Monday, August 22, 2005

It's a usual occurrence and not one that is out of the ordinary. When you have an almost eight-year-old son and almost two-year-old triplets, there's bound to be some relationship issues. In particular, an older brother who is continually learning the difference between playing and teasing. And when the playing quickly turns to teasing, it's my responsibility to help him understand the difference.

And in a most recent exchange with my son Leo on this difference, I said to him, "It's easier to be mean and to tease someone than it is to be nice to someone." I'm not sure it sunk into Leo's head, but the comment has made me think about general human behavior and my own personal behavior.

How quickly it seems we are to jump an opportunity to believe the ill of another; to accept the negative gossip about another human being. Sometimes that ill and negative gossip turns out to be true and more of the time, we choose not to substantiate any of the allegations (which turn out to be false) and use the information to simply further fortify our opinion of those individuals. The greater question is, "When was the last time we jumped at an opportunity to compliment others, to look for the good in another, to search for the nice while excluding the not-so-nice?"

I will be the first to admit that there were times, moments and phases in my past when I was not nice. I held grudges. I backstabbed verbally on occasion. I would quickly believe the rumors and gossip... and pass it along without any verification of the comments. And although I would have my daily habits of being nice, I have to admit that it did seem easier to "be mean." But easier is rarely better or healthier or more noble. It's simply just easier. You probably can find similar examples in your own past life.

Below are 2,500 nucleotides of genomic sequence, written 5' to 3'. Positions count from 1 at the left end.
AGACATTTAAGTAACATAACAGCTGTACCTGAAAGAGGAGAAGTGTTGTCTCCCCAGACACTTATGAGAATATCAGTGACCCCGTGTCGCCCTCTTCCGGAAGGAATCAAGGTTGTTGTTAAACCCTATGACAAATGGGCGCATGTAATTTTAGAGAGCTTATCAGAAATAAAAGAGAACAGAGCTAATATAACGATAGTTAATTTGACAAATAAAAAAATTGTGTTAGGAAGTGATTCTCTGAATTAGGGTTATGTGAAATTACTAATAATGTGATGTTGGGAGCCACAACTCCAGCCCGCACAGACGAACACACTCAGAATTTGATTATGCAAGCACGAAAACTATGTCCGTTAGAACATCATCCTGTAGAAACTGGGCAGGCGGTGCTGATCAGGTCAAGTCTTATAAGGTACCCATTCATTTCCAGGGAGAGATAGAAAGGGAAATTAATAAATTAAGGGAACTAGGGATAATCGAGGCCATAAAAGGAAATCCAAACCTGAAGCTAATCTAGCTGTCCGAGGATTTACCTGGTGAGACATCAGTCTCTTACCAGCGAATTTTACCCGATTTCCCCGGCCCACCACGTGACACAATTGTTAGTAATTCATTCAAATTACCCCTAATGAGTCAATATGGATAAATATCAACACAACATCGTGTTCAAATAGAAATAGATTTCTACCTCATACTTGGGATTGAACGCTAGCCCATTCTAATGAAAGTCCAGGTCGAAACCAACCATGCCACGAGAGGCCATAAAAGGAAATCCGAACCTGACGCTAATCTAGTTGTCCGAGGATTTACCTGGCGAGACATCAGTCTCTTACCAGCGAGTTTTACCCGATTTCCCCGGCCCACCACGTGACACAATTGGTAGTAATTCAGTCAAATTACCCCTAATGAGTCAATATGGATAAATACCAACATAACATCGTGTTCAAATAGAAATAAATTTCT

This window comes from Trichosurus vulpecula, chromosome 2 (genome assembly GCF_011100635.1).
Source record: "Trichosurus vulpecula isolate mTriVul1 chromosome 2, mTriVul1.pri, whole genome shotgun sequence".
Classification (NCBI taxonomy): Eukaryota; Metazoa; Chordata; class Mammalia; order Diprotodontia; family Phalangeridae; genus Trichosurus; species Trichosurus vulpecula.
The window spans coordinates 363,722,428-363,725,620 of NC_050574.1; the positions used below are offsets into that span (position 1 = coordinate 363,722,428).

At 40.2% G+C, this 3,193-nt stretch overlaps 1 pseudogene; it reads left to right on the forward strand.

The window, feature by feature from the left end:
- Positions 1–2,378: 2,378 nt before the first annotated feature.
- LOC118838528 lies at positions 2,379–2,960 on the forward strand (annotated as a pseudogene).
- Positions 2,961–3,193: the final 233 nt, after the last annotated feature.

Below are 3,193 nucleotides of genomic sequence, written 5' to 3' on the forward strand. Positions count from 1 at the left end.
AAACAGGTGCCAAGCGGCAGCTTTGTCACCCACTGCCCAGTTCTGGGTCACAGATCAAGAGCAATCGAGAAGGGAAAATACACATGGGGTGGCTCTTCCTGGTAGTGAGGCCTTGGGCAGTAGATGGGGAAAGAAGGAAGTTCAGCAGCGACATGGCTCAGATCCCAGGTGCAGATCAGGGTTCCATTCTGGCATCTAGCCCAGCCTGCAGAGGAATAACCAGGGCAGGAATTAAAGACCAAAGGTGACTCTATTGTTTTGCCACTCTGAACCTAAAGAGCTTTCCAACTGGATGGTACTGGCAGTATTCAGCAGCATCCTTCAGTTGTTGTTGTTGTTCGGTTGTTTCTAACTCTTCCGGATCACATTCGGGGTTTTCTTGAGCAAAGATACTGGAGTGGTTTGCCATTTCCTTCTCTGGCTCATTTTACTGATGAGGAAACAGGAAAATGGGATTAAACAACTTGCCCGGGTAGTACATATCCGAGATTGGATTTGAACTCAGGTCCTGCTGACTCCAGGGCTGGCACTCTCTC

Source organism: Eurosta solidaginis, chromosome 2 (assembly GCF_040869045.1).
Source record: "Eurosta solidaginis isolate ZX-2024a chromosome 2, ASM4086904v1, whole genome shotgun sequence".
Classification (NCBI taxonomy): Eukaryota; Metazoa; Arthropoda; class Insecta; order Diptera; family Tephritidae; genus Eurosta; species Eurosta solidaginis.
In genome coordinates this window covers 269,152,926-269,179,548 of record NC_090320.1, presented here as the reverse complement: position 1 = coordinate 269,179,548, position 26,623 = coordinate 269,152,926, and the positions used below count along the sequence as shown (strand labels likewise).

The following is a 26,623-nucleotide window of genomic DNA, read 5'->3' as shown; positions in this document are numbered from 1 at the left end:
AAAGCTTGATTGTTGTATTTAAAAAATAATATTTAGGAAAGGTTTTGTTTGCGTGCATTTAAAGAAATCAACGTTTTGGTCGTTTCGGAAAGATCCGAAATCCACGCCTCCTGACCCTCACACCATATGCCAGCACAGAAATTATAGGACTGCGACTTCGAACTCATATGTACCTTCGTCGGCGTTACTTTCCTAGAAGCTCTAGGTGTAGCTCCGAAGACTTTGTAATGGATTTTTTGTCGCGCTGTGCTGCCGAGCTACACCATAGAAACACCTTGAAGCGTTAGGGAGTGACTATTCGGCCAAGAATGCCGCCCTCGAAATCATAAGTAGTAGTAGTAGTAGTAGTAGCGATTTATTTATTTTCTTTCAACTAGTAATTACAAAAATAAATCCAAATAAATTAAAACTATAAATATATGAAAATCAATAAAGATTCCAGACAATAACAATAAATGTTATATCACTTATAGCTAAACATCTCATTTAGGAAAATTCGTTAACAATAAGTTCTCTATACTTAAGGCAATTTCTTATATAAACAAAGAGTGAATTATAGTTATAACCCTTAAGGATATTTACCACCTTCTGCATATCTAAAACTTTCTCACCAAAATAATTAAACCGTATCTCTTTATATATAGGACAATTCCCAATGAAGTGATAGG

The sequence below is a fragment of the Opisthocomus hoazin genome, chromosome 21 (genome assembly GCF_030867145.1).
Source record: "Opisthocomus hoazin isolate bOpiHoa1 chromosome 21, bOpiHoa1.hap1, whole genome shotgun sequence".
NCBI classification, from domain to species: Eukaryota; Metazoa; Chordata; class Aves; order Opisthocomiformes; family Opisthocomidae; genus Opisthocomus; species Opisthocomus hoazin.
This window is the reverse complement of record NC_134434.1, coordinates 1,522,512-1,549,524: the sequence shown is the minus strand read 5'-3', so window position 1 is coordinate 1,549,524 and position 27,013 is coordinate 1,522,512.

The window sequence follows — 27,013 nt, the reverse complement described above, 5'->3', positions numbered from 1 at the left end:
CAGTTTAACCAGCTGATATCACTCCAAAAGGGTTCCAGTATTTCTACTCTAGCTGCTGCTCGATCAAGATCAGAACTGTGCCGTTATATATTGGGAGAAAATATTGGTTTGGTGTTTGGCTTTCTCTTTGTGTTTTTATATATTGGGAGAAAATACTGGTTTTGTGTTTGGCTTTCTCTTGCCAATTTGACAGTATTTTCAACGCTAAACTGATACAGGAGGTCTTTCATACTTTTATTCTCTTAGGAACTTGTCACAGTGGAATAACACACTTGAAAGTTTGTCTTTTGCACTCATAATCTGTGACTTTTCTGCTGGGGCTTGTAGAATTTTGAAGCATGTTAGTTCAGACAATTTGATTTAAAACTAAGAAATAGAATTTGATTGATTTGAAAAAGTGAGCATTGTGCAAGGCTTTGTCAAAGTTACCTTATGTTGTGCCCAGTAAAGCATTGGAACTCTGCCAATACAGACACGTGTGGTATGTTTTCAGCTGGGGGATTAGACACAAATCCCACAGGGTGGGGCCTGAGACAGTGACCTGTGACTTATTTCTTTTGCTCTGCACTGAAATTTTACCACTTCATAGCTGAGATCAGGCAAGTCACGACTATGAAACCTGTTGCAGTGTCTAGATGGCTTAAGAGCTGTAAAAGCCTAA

But it's different now for each of us. We still have some of the small child and searching teenager within us and we'll make mistakes, but we're now adults - smarter, more experienced and hopefully, wiser. Many of us are parents to that same small child or searching teenager (who is our child) and we're now the one who is helping him/her understand the difference - not only the difference between being nice and not-being-nice, but also the difference between the harder and easier paths in each of our lives.

It's so much easier to just sleep in and never get up early to exercise, but in the long run, the consequences will "gain" on us. It's much easier to downplay the medication we should be taking, but the long-term outcome of our physical well-being will be in jeopardy. It's much easier to drown our problems rather than face them, but in the long run, we all know the probable outcome. It's much easier to see how the easier path can affect our physical well-being, but we have a hard time wrapping our mind around the consequences of the easier paths to our emotional, psychological and spiritual well-being.

We have a responsibility to ourselves and our past to now choose the harder, the healthier and better paths in our life. We have a responsibility to try to understand why the harder paths in our life are pivotal. And we have a responsibility to model those choices and understanding for those small children and searching teenagers in our life. It's time to reaffirm the belief that it's easier to be mean to others, but we choose not to...

hoedl's haven
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